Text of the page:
With a piece of property like this comes the responsibility to keep it in tact. Throughout a year’s time nature can be very destructive so Saltz and her husband work diligently in maintaining the property. She says that even the normal spring clean up is a large task, with all the Black Walnuts that fall each year (“three wheel barrows full”) and all of the leaves from the trees located all over her property and around her house. She also keeps up with the landscaping herself by trimming back all of her plants and mulching to keep the property looking neat.
In addition to all of this annual work Saltz has to contend with the destructive forces of nature. Wind storms, rain, and ice storms being some of the most destructive. “Lots of branches came down last week during the windstorm, so I have a lot of kindling bundles ready for the winter.” Being inventive with the messes caused by Mother Nature is an important aspect when owning a piece of land like this. Without it you could quickly drive yourself mad with all of the constant work.
Saltz went on to explain the waterfalls themselves as sometimes being destructive to the property.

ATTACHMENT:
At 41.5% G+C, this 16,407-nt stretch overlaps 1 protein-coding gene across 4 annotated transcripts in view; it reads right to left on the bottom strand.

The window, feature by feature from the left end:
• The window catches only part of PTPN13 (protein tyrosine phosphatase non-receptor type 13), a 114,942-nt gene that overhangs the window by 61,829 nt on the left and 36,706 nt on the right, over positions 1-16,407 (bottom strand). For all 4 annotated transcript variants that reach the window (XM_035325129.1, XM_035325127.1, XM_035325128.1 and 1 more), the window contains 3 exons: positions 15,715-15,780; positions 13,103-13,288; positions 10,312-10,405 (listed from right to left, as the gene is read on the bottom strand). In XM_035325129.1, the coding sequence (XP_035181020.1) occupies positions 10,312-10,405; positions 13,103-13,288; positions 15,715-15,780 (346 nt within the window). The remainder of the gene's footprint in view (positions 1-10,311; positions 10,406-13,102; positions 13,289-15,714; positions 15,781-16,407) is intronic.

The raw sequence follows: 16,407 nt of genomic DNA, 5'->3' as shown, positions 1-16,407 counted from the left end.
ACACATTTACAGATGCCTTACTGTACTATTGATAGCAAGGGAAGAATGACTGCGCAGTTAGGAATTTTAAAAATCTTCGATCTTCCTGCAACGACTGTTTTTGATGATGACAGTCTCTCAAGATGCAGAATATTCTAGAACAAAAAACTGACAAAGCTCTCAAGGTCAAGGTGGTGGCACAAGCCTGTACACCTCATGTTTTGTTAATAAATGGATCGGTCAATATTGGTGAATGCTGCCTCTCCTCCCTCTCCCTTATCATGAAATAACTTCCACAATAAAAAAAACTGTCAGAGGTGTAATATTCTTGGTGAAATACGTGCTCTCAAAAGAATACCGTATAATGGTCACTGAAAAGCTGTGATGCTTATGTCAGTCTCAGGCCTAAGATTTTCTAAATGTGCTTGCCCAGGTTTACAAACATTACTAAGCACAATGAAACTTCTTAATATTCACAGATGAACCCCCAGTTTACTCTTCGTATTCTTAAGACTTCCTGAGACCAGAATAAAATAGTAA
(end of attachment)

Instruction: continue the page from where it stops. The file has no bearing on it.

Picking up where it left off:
“The waterfalls are beautiful, but also a living force of nature. Sometimes nature is very destructive; during storms, the water level can be scarily high and the roar of the falls is deafening. Over the course of several big storms, we experienced significant erosion of the lawn next to the middle waterfall, threatening our beautiful, huge willow tree. This necessitated an enormous, lengthy, and expensive retaining wall project alongside the northern edge of our property (we call it the ‘The Great Wall of Ina’!),” Saltz said.
To see the property now you would think the wall had been there for decades. The tree is now over 15 feet away from the creek and the lawn has all grown in to the point that you cannot tell where all of the erosion originally was. Not only did the wall save their tree, it also added to the overall aesthetics of the falls.